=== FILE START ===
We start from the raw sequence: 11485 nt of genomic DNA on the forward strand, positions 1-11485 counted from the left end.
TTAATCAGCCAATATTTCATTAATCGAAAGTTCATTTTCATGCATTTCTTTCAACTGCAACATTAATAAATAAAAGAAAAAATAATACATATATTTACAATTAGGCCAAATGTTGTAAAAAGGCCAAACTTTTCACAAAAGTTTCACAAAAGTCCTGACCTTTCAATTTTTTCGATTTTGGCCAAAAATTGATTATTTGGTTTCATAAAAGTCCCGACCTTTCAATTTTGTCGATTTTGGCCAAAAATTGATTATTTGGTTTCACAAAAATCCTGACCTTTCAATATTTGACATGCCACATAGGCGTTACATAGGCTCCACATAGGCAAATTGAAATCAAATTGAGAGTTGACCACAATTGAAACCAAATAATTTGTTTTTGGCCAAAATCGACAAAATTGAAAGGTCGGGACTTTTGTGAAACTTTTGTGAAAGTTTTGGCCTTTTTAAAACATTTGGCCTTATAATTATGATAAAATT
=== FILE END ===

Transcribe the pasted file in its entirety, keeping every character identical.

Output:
We start from the raw sequence: 11485 nt of genomic DNA on the forward strand, positions 1-11485 counted from the left end.
TTAATCAGCCAATATTTCATTAATCGAAAGTTCATTTTCATGCATTTCTTTCAACTGCAACATTAATAAATAAAAGAAAAAATAATACATATATTTACAATTAGGCCAAATGTTGTAAAAAGGCCAAACTTTTCACAAAAGTTTCACAAAAGTCCTGACCTTTCAATTTTTTCGATTTTGGCCAAAAATTGATTATTTGGTTTCATAAAAGTCCCGACCTTTCAATTTTGTCGATTTTGGCCAAAAATTGATTATTTGGTTTCACAAAAATCCTGACCTTTCAATATTTGACATGCCACATAGGCGTTACATAGGCTCCACATAGGCAAATTGAAATCAAATTGAGAGTTGACCACAATTGAAACCAAATAATTTGTTTTTGGCCAAAATCGACAAAATTGAAAGGTCGGGACTTTTGTGAAACTTTTGTGAAAGTTTTGGCCTTTTTAAAACATTTGGCCTTATAATTATGATAAAATT